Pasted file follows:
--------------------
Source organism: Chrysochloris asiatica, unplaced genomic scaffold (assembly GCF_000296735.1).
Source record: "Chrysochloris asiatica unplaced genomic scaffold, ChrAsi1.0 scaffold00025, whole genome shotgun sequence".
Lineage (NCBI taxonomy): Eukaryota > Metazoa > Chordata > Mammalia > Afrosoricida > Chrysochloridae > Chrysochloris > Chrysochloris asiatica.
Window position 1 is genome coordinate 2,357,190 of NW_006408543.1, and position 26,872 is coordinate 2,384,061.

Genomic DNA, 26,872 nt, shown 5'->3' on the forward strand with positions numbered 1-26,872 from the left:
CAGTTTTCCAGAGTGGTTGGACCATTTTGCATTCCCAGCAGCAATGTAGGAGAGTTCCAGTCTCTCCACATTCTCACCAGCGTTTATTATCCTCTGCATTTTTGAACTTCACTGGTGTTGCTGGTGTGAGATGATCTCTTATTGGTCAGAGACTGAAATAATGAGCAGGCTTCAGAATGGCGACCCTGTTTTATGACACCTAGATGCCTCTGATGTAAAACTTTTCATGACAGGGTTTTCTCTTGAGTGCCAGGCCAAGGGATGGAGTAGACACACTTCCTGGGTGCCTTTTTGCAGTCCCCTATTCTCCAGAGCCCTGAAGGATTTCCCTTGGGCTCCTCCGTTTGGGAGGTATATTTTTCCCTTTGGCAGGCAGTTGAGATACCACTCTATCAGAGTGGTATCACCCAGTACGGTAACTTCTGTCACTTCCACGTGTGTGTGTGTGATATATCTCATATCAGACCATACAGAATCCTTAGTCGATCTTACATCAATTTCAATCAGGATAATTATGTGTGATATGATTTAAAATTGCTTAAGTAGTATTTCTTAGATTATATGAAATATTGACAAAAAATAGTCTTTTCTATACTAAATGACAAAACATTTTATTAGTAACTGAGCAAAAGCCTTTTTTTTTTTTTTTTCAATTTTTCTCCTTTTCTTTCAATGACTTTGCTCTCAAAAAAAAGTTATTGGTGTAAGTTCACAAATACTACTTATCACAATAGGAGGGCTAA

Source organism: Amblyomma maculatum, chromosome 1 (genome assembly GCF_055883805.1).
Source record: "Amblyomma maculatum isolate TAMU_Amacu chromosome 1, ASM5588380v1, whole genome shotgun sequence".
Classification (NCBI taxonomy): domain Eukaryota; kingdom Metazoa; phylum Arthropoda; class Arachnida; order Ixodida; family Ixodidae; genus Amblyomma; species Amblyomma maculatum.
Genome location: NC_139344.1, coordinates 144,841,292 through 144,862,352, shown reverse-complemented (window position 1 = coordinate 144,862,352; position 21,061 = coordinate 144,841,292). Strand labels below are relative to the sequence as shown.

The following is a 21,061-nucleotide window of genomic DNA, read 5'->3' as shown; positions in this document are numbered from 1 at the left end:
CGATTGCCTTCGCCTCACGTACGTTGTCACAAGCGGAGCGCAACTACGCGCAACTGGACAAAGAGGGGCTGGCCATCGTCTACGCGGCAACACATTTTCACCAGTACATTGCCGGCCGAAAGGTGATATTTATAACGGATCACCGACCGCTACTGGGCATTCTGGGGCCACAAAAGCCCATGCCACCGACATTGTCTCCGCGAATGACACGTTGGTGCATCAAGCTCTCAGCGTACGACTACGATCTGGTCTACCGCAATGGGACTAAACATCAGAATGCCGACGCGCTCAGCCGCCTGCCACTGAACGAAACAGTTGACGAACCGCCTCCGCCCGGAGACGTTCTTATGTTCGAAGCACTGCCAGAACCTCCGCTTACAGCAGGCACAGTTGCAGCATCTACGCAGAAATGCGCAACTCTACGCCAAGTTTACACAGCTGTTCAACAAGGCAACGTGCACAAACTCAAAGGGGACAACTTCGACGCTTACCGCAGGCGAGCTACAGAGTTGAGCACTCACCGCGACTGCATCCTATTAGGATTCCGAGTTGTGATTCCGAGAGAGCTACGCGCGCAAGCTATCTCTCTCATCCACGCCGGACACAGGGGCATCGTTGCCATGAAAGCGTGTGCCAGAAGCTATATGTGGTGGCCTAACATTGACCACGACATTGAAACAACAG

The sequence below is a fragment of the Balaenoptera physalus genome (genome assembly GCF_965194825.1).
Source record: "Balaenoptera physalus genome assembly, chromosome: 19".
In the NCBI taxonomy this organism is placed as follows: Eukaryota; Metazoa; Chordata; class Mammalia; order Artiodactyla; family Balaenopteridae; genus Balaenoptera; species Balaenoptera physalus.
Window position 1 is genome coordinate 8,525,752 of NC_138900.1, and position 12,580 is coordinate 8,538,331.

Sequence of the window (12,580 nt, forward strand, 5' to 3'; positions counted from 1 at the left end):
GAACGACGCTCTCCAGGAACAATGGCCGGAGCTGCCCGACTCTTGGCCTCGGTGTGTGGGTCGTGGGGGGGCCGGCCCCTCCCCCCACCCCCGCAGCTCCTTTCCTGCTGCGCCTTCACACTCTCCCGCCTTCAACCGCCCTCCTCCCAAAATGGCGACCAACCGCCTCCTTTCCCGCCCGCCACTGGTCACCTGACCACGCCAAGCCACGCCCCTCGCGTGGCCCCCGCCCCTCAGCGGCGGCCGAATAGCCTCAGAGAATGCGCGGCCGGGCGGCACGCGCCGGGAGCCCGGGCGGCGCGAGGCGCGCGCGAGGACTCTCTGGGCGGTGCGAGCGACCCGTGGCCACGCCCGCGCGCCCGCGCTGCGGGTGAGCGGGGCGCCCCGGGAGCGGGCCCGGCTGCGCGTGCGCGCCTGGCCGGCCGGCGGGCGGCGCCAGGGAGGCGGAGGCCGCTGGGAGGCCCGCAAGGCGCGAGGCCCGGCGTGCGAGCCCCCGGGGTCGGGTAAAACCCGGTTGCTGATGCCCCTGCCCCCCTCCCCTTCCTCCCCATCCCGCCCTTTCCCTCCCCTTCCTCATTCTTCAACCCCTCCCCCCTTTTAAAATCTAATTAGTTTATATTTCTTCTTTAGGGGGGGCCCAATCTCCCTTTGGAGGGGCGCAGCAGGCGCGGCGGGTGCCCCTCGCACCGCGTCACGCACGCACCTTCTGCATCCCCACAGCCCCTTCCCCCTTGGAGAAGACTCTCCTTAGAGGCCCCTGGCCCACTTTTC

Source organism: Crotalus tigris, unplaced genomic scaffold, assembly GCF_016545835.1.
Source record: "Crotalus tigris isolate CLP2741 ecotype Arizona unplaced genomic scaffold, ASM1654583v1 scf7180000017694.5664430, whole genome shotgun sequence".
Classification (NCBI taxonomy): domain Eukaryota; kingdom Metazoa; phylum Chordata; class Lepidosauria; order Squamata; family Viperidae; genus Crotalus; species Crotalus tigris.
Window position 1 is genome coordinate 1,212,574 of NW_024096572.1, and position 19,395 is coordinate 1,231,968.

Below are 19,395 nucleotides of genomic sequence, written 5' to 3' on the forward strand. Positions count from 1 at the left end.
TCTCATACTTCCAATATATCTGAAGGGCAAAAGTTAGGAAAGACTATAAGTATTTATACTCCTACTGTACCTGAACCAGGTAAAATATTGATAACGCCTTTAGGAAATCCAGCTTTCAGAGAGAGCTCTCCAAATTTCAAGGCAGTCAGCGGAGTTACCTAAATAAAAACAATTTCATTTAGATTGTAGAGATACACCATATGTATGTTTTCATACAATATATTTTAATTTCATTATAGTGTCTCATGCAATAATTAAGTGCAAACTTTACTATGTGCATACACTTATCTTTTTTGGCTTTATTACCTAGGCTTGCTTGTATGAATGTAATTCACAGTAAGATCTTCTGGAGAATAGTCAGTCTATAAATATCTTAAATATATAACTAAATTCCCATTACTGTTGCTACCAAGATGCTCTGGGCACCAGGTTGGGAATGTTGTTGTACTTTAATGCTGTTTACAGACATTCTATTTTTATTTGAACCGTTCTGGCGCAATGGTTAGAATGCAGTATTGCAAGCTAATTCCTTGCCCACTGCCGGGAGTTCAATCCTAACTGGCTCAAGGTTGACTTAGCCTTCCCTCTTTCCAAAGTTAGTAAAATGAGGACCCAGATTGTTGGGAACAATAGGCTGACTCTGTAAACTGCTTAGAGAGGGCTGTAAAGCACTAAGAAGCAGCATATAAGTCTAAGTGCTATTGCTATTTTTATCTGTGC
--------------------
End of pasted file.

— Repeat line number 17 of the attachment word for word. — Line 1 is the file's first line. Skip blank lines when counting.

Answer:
Sequence of the window (12,580 nt, forward strand, 5' to 3'; positions counted from 1 at the left end):